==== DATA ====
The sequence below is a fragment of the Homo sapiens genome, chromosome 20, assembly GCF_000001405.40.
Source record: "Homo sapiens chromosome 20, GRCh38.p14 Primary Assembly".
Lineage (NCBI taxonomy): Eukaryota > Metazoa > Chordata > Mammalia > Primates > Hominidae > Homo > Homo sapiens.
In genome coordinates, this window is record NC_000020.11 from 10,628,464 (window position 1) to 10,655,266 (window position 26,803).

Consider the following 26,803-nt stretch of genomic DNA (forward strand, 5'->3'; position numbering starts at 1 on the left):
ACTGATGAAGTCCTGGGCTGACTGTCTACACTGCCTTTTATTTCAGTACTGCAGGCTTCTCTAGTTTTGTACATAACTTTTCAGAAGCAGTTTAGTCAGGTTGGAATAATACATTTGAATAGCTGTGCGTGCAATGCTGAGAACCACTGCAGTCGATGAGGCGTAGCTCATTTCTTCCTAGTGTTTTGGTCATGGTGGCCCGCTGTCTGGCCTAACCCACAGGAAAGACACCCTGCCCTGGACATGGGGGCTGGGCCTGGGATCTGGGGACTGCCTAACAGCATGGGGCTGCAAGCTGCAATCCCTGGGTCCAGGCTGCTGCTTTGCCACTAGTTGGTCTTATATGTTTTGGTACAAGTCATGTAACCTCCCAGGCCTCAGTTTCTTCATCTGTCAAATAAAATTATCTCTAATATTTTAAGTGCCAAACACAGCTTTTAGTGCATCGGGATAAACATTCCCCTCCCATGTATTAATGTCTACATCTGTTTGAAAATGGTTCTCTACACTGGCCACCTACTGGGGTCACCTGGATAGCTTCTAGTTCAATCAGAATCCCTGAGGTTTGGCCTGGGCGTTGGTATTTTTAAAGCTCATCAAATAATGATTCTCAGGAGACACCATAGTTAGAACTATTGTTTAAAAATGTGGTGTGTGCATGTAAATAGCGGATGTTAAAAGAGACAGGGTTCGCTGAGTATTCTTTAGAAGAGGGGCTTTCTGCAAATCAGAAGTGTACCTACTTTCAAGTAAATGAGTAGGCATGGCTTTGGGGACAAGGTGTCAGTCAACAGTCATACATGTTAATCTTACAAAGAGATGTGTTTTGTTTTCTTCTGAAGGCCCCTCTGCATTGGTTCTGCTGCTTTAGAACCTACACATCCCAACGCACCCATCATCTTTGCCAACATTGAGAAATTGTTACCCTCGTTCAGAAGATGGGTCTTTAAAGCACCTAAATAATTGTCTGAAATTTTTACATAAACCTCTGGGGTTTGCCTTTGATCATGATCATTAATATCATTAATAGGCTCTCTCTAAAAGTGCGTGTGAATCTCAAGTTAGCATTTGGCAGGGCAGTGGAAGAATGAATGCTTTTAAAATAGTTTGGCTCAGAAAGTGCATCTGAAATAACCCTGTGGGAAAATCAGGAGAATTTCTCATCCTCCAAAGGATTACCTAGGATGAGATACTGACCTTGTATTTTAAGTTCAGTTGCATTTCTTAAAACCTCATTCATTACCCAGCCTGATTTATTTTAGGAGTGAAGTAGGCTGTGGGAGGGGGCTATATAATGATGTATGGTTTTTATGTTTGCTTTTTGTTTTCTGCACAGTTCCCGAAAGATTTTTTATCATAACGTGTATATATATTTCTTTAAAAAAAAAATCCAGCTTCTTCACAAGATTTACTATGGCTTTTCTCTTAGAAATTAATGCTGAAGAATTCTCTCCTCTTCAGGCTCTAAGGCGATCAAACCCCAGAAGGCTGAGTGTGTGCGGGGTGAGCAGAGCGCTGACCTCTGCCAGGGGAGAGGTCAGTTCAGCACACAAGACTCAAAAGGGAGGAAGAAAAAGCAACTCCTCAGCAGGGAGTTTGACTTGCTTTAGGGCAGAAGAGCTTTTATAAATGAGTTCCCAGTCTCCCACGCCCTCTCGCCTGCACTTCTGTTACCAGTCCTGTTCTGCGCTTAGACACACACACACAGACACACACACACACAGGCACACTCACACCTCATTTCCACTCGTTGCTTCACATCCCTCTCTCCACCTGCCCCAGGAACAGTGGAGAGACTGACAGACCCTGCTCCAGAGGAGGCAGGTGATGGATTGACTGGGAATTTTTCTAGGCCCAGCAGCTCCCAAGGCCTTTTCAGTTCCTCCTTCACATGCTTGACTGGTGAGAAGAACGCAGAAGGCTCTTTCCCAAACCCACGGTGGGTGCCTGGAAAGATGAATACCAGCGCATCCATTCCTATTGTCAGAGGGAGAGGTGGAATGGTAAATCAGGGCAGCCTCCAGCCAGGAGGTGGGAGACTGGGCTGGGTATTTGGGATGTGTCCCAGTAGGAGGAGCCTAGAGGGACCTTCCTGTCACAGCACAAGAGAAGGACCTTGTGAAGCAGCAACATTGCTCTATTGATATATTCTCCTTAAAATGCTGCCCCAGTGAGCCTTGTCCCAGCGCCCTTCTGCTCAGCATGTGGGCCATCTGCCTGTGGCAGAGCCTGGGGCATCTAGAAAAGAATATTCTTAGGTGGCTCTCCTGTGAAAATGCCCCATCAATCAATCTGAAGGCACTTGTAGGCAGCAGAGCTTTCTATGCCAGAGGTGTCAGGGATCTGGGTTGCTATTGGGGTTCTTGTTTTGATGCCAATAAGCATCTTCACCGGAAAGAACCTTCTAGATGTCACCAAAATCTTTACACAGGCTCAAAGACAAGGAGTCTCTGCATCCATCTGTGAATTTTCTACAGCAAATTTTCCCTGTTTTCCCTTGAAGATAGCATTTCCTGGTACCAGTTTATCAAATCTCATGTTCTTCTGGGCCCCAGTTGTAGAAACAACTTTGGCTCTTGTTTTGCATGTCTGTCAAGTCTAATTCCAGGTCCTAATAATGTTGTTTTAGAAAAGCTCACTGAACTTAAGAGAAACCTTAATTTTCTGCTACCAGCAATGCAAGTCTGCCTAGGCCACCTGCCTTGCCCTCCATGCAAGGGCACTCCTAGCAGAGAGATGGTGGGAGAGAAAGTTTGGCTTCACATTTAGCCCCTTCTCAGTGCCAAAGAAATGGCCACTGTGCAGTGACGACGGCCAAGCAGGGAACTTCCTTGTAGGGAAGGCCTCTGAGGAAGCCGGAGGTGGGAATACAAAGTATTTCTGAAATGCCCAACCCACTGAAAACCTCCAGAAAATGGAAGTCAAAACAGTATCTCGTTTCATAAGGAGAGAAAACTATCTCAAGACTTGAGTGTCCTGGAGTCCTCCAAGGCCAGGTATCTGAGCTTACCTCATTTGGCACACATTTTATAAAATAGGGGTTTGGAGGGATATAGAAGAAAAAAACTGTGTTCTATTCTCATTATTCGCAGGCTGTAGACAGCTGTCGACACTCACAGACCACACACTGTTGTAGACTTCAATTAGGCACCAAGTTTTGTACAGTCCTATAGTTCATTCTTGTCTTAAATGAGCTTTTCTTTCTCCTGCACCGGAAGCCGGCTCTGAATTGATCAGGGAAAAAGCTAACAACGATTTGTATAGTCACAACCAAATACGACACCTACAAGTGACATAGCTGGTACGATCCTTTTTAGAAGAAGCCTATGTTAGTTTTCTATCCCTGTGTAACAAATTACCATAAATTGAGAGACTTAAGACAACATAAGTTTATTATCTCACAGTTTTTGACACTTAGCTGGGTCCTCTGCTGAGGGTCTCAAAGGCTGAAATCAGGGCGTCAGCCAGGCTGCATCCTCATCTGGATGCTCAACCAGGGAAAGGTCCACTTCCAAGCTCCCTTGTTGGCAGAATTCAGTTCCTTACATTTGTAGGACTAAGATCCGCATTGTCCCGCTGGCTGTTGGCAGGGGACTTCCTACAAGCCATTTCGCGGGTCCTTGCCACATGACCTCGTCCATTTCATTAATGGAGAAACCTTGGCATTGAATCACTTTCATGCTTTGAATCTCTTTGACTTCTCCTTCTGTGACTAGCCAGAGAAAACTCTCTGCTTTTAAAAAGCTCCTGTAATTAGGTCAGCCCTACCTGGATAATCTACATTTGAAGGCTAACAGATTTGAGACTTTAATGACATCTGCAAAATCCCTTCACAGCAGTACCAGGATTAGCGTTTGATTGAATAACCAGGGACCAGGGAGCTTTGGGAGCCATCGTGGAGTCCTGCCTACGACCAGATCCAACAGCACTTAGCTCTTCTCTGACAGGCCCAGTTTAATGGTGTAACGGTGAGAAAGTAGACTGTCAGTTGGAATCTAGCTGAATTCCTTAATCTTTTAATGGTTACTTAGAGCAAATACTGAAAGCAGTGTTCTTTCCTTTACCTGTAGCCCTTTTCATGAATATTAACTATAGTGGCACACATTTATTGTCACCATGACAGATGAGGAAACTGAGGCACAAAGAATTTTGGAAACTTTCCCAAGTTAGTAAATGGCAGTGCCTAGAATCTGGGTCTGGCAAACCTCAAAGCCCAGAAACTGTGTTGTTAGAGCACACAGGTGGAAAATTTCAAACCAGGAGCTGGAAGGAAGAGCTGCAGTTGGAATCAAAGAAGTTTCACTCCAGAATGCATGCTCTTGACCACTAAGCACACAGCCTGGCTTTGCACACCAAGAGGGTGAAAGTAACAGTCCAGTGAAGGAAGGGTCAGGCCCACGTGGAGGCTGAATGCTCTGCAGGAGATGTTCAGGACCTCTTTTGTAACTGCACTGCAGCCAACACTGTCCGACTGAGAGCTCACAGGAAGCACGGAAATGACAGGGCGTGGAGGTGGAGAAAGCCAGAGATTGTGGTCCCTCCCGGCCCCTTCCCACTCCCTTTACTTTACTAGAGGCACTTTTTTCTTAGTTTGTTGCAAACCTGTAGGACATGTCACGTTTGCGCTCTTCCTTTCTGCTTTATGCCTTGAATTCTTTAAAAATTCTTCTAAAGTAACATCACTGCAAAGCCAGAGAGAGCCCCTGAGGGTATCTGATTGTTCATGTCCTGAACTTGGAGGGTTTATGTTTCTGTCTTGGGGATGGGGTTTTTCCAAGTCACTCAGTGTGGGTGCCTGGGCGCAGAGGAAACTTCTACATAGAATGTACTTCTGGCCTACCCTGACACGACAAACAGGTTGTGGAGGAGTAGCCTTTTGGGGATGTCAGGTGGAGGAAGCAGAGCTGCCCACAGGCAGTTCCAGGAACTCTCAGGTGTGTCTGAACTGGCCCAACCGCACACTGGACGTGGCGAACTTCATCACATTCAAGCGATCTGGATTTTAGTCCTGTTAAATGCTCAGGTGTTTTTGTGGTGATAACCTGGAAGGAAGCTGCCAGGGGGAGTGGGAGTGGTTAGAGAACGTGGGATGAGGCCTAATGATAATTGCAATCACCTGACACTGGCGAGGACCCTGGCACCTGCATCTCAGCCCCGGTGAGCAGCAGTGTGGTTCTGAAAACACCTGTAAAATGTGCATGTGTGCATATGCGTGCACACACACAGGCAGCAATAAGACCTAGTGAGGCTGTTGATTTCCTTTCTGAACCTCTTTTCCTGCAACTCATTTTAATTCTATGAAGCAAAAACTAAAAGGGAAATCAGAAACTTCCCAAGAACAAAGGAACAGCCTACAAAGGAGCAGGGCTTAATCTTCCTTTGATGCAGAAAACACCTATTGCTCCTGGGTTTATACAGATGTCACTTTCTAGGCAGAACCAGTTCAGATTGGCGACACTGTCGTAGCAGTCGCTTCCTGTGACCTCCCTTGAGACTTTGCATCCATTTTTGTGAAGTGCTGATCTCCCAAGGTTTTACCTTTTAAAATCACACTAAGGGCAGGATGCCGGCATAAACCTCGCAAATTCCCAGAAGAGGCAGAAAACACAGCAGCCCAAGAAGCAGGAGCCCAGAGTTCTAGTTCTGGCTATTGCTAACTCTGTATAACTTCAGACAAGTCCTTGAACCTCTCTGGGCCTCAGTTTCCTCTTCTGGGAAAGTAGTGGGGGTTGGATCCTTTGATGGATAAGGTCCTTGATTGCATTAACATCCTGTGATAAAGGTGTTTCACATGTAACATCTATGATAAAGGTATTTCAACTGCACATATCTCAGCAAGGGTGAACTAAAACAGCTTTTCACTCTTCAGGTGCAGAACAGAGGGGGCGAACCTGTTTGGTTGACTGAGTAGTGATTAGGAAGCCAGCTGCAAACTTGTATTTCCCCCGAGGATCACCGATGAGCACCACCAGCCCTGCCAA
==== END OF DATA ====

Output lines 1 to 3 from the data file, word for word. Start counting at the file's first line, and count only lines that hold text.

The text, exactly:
The sequence below is a fragment of the Homo sapiens genome, chromosome 20, assembly GCF_000001405.40.
Source record: "Homo sapiens chromosome 20, GRCh38.p14 Primary Assembly".
Lineage (NCBI taxonomy): Eukaryota > Metazoa > Chordata > Mammalia > Primates > Hominidae > Homo > Homo sapiens.